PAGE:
The U.S. Senate is set to begin debate on the annual massive military spending bill this week. As in years past, the National Defense Authorization Act, or NDAA, will include language prohibiting the use of funds to close Guantanamo Bay, the U.S. military prison established in 2002 during the War on Terror.
The Senate version of the NDAA currently being debated not only extends the restrictions on closing or modifying the facility; it bans the transfer of detainees to Afghanistan, Libya, the United States, Somalia, Syria, or Yemen. It also directs the Department of Defense to begin planning for the medical needs of the aging population at Guantanamo.
The White House told VOA Tuesday it strongly opposes the prohibitions.
“These provisions would interfere with the President’s ability to determine the appropriate disposition of GTMO detainees and to make important foreign policy and national security determinations regarding whether and under what circumstances to transfer detainees to the custody or effective control of foreign countries,” a spokesperson said.
In February 2021, then-White House press secretary Jen Psaki said it was “certainly our goal and our intention” to close the facility by the end of U.S. President Joe Biden’s term. To date, the Biden administration has released 10 detainees.
According to a New York Times estimate in March 2022, 30 people were currently being detained at Guantanamo Bay. In the 20 years it has existed, nine people have died while in custody and 741 people have been transferred out of the facility.
Last year, 69 members of the Senate and House of Representatives urged the Armed Services committees to include closure of Guantanamo Bay in that year’s NDAA.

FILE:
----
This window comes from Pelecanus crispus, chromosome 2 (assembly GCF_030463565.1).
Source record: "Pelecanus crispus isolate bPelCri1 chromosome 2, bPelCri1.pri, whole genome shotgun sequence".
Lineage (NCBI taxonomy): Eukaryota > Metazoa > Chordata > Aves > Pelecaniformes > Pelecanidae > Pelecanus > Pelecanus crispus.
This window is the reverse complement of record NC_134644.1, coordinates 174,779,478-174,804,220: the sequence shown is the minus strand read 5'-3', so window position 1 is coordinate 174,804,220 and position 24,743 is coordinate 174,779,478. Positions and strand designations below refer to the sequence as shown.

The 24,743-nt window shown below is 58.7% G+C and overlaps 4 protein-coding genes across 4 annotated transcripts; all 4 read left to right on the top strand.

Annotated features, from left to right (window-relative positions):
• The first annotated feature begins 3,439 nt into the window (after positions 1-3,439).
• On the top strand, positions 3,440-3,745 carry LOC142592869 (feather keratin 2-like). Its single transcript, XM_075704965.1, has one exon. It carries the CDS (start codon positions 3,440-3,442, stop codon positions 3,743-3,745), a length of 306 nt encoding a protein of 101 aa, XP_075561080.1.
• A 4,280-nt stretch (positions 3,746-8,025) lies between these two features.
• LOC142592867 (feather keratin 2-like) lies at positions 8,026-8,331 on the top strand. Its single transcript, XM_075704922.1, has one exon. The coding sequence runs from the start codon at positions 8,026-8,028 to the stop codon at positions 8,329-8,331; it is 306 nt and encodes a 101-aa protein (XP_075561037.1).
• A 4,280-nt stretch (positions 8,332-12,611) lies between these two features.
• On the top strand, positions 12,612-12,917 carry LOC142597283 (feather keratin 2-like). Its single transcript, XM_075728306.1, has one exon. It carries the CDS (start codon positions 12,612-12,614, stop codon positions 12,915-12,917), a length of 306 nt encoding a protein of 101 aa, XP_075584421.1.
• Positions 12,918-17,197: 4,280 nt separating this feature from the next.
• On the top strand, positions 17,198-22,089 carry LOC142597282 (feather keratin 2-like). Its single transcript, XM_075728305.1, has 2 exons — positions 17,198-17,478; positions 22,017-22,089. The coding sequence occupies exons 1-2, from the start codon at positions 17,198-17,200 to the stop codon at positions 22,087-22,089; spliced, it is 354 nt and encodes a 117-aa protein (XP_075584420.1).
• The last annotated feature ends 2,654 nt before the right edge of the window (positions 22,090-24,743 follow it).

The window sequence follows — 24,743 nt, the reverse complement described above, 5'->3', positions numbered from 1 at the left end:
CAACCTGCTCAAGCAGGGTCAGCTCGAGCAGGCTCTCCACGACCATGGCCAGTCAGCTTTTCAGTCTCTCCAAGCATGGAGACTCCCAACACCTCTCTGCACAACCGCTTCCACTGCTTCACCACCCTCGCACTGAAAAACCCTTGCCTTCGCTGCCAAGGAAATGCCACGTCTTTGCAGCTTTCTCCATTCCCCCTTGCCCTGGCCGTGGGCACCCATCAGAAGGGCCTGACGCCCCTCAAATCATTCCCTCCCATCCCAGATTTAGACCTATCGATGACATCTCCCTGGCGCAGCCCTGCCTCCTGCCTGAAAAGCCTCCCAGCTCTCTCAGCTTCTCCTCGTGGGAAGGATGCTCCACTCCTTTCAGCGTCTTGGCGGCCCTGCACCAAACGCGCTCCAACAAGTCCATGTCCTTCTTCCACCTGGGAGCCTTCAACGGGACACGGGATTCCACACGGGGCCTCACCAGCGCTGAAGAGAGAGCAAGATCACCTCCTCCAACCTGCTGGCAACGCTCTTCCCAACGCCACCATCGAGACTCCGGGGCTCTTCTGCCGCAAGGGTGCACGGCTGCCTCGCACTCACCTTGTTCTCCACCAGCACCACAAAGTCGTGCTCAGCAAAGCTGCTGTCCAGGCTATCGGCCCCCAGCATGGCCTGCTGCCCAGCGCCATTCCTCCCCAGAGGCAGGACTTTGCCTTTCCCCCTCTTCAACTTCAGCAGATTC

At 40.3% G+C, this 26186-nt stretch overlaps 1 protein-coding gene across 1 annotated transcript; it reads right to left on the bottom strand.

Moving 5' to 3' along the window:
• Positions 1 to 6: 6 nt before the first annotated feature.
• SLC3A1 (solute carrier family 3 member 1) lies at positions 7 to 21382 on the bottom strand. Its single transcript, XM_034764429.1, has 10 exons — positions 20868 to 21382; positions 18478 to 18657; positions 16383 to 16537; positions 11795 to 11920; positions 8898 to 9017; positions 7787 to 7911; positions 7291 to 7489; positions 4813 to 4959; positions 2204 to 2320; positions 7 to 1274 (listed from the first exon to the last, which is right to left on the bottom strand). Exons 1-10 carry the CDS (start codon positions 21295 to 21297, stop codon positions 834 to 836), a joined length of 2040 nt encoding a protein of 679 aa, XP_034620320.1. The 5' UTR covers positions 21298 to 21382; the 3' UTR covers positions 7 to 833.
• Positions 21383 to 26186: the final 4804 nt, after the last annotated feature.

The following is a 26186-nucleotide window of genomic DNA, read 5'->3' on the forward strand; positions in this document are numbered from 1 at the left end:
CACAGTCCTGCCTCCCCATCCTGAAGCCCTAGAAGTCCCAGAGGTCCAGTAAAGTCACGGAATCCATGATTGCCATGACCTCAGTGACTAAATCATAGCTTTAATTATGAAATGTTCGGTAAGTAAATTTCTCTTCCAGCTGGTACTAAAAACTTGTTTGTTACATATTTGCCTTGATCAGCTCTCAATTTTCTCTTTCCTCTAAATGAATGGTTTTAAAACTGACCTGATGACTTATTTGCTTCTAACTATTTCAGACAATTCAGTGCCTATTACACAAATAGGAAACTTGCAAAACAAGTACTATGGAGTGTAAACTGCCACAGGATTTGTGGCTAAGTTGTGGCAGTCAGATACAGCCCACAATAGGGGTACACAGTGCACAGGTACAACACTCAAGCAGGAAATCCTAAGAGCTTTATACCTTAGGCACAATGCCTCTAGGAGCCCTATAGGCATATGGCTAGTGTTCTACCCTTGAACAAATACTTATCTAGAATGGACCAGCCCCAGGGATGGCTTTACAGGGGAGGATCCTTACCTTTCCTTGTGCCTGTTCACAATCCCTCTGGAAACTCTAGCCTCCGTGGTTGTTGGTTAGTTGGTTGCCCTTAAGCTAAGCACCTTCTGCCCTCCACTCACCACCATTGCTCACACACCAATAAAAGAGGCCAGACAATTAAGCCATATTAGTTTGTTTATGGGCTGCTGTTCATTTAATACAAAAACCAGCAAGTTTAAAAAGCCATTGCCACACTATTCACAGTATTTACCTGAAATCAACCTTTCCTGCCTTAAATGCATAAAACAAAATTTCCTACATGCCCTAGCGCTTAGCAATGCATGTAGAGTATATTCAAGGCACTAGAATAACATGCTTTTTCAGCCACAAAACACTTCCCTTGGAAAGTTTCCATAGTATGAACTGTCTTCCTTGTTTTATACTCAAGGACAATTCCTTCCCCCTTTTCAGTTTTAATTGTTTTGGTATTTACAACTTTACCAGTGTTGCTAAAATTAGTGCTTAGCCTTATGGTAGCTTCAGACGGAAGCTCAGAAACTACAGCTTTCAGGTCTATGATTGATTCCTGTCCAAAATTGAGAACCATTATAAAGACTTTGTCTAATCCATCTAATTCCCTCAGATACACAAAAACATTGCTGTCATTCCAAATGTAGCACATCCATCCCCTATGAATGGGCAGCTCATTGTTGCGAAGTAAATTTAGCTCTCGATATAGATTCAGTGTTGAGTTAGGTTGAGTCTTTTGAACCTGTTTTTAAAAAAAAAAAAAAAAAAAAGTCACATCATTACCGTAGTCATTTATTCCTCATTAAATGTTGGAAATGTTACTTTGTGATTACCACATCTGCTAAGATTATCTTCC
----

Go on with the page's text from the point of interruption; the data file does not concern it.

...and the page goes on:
“With an astronomical cost of $500 million annually, the indefinite detention of prisoners at Guantanamo Bay without charges or trials violates our Constitution, betrays our values, and undermines America’s credibility as an advocate for democratic values and the rule of law abroad,” the lawmakers wrote.
But many lawmakers from both sides of the aisle have argued the facility is necessary. In 2009, when then-President Barack Obama attempted to close Guantanamo Bay and transfer detainees to facilities in the United States, the Senate voted 90-6 to keep it open.
“The American people don’t want these men walking the streets of America’s neighborhoods. The American people don’t want these detainees held at a military base or federal prison in their backyard, either,” Republican Senator John Thune said at the time of that vote.
Guantanamo Bay has been the subject of extensive litigation. In 2006, the U.S. Supreme Court found that detainees were entitled to minimal protections under the Geneva Conventions, despite the assertions of the George W. Bush administration. The United Nations has demanded the closure of Guantanamo Bay, as has Amnesty International, which found in 2005 that the facility “has become the gulag of our times, entrenching the notion that people can be detained without any recourse to the law.”
Russian President Vladimir Putin has used Guantanamo Bay as an example when asked to defend his human rights record. In a June 2021 press conference, he said, “It is still working and doesn’t come under any kind of law. International, American, nothing. But it still exists.”
Biden’s immediate predecessor, Donald Trump, signed an executive order keeping the facility open indefinitely.
Source : VOANEWS